Portfolio III: Fisheries and Seafood Production
Targeted Issue: Blue Crab Management
The IssueAt the January, 1999 meeting of the Bi-State Blue Crab Advisory Committee of the Chesapeake Bay Commission, the Maryland Secretary of the Department of Natural Resources requested that the states of Maryland and Virginia contribute $150,000 each to fund a forward-looking view of how to more effectively manage the Chesapeake Bay's $80 million per year blue crab harvest; the aim was to ensure that scientific knowledge would contribute to blue crab management recommendations. To show his commitment to this effort, the Secretary also proposed that Maryland would place a moratorium on developing any major new blue crab regulations until after the two-year project was completed. Both states succeeded in having the funds added to their respective budgets and the two-year study is well underway.
In a second issue related to the viability of Maryland's crab fishery, the Maryland Office of Seafood Marketing in late 1998 contracted with a Washington, D.C. law firm to do an exploratory analysis of the feasibility of filing for trade relief from imported crab meat products. The law firm recommended that the national blue crab industry petition the International Trade Commission for some form of trade relief. In July, the National Blue Crab Industry Association of the National Fisheries Institute met and decided to proceed with the trade relief petition. The ITC has since ruled against the domestic blue crab processors, many of whom say they are facing a difficult future.
Our ResponseMaryland Sea Grant has played a significant role in the Bi-State Blue Crab Advisory Committee's Technical Work Group since the group's formation in 1996. Partnering with economists at Virginia Tech and the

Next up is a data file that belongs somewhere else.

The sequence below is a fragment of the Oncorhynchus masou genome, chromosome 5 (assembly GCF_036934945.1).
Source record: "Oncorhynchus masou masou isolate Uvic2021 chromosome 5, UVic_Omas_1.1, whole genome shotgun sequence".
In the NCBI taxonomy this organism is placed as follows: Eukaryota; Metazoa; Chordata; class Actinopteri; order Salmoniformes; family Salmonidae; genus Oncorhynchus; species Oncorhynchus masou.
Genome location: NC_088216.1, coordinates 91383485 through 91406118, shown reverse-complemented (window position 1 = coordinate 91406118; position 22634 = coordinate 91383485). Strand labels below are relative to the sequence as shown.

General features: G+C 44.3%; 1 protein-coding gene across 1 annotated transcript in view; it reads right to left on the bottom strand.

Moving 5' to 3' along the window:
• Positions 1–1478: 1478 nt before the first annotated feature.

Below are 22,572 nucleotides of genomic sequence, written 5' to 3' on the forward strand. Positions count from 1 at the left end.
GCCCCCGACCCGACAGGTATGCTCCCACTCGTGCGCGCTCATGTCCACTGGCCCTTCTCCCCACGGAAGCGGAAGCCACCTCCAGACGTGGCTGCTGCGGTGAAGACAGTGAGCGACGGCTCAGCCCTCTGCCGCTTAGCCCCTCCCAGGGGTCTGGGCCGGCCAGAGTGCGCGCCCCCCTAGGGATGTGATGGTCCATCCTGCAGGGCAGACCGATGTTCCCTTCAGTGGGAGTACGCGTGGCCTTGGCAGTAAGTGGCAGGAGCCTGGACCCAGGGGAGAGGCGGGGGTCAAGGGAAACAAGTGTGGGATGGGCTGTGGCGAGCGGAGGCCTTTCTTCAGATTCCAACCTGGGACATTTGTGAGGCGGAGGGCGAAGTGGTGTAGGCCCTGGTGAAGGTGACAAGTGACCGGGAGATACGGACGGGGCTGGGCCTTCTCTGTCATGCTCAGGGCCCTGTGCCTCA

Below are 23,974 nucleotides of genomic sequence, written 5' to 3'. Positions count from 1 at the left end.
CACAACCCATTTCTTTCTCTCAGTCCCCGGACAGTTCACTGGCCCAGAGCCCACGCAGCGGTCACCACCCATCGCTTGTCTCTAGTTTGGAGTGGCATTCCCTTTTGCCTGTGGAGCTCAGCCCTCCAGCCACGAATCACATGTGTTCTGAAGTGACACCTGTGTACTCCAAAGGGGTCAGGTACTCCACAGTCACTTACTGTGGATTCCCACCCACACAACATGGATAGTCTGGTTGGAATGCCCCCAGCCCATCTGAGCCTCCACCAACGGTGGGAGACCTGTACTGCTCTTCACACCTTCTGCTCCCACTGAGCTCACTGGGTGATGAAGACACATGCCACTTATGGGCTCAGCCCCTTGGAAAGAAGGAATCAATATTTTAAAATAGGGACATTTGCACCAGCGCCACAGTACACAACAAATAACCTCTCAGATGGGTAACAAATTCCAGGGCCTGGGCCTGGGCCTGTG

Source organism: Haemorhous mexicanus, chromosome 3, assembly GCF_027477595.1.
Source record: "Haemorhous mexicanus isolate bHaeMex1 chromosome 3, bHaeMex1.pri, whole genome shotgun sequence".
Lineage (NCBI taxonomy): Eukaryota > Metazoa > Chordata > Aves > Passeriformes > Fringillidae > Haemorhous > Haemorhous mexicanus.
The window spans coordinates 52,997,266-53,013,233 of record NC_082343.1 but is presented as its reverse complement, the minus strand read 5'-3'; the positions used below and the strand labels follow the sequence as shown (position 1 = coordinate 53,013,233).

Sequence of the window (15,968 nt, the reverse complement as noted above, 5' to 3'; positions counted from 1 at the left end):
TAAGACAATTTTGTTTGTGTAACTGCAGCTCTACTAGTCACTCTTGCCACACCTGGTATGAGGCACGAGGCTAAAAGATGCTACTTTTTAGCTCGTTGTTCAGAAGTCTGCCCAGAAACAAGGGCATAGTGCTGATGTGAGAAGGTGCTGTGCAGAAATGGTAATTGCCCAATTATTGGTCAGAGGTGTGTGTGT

To help answer difficult scientific questions about blue crab growth and behavior, Maryland Sea Grant is now funding a project on spatial stock dynamics of blue crab. The principal investigator, Tom Miller (R/F-89), is also a key member of the Technical Work Group. Lipton, Miller and Greer held a workshop at the East Coast Fishermen's Trade Show in 1999 to obtain input from commercial watermen the current status of the fishery. A number of those present communicated that they were working harder, but earning less.
In addition to fluctuating domestic crab stocks, the blue crab industry has felt the effects of imported crab meat entering local markets. Maryland Sea Grant Extension economist Doug Lipton began exploring the issue of crab meat origin and its role in the market in 1992. Maryland Sea Grant published his study Market Needs of Crab meat Dealers: Implications for Maryland's Crab Processing Industry in 1993. That report was followed in 1994 by The Warm water Crab Fishery in Asia: Implications for the Chesapeake Bay Blue Crab Industry. In November, 1998, Lipton developed a briefing paper on the status of crab meat imports and presented this to the Maryland Seafood Marketing Advisory Committee and an ad hoc group of Maryland crab meat processors. This resulted in $20,000 being allotted to retain a law firm. A survey, conducted to determine production volume and employment, including a breakdown of foreign employment in U.S. plants, provided information that was forwarded to Governor Glendening to help determine the role that Maryland State Agencies should play in this action.